Based on multiple anecdotes, massage therapists get information about how fibro patients respond to different types of massage, pressure, duration, specific techniques, etc – the specific information needed to work with fibro patients. In this case, the anecdotes are much more useful.

          • “Collecting multiple (plural) anecdotes is another tool…sometimes more useful than well done studies.”
            give us an example where this has proven to yield more helpful results for finding effective therapeutic solutions.
            AND YOU GIVE ME THE EXAMPLE OF A SYSTEMATIC REVIEW OF RCTs?
            you are kidding me, aren’t you?

          • I think you’re kidding me, Edzard. It included nine individual trials. None of the nine individual trials didn’t provide useful specific information. Which is why I said “The nine individual trials didn’t provide the specific information either.”

          • “Collecting multiple (plural) anecdotes is another tool…sometimes more useful than well done studies.”
            give us an example where this has proven to yield more helpful results for finding effective therapeutic solutions.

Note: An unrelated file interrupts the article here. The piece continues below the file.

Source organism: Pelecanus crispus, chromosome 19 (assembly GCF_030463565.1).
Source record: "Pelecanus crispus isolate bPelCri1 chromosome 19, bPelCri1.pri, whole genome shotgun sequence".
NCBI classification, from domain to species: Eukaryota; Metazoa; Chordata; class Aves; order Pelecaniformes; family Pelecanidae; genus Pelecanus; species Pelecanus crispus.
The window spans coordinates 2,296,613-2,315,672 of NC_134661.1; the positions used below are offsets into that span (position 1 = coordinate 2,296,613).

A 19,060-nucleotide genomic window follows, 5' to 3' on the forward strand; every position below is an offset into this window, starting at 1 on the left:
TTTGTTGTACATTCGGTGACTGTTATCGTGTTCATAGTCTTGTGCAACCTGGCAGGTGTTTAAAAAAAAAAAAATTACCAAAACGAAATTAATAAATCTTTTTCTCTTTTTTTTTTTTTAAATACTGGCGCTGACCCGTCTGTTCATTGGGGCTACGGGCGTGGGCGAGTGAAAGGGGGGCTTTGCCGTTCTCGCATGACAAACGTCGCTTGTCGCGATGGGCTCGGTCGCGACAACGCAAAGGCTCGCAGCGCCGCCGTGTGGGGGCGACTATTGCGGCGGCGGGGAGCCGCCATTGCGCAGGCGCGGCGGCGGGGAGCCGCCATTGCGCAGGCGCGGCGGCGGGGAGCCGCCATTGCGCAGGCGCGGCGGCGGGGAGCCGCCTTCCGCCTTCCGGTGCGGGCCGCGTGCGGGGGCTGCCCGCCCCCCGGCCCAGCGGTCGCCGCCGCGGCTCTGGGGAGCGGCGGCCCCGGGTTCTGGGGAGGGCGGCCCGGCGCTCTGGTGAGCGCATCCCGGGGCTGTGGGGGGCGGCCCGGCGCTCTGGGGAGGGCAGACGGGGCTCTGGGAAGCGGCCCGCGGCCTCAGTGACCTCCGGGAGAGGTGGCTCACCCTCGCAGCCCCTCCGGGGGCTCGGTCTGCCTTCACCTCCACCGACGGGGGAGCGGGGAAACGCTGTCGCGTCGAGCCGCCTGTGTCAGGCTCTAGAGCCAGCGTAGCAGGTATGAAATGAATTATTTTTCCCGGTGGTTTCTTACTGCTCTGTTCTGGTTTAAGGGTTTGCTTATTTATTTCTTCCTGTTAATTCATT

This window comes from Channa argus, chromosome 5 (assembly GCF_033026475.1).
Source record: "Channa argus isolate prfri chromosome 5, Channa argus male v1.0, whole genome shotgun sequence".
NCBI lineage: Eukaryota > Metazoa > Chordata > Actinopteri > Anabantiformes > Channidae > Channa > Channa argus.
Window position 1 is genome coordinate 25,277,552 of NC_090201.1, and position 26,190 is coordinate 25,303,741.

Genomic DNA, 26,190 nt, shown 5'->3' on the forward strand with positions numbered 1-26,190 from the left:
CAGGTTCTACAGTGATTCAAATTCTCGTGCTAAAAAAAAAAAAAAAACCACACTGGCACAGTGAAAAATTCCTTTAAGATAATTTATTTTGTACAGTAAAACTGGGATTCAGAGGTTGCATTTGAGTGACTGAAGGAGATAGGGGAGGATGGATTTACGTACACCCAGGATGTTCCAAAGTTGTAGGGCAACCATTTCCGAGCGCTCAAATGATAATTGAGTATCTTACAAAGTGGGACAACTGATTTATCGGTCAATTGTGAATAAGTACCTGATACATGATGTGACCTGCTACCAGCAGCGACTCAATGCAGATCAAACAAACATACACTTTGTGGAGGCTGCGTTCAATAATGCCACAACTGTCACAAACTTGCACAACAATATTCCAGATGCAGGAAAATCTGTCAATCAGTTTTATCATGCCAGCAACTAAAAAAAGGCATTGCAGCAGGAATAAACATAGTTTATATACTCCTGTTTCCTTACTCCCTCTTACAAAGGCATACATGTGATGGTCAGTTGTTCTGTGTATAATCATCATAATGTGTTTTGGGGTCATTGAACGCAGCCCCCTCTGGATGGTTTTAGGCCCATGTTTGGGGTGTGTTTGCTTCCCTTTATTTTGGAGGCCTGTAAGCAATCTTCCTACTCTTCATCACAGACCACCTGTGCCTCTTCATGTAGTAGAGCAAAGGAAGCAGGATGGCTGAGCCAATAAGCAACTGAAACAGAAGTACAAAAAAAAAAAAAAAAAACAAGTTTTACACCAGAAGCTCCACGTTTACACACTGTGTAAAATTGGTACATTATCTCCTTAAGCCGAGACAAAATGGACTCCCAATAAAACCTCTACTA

• Well, there’s always massage therapy for fibromyalgia patients. I read a blog post a while back that linked to 9 different studies. None were as useful as anecdotes collected from bodyworkers all over the world who treat fibro patients.

            In that particular case, the studies aren’t therapeutically useful. But the collected anecdotes are quite helpful.

          • “Collecting multiple (plural) anecdotes is another tool…sometimes more useful than well done studies.”
            give us an example where this has proven to yield more helpful results for finding effective therapeutic solutions.

          • @jm

            Forgive me for horning in on a near-private jm/Edzard conversation. But I regard you, jm, as this blog’s resident gadfly, and you usually manage to say something that makes good sense. But on this occasion, I just can’t understand where you’re coming from.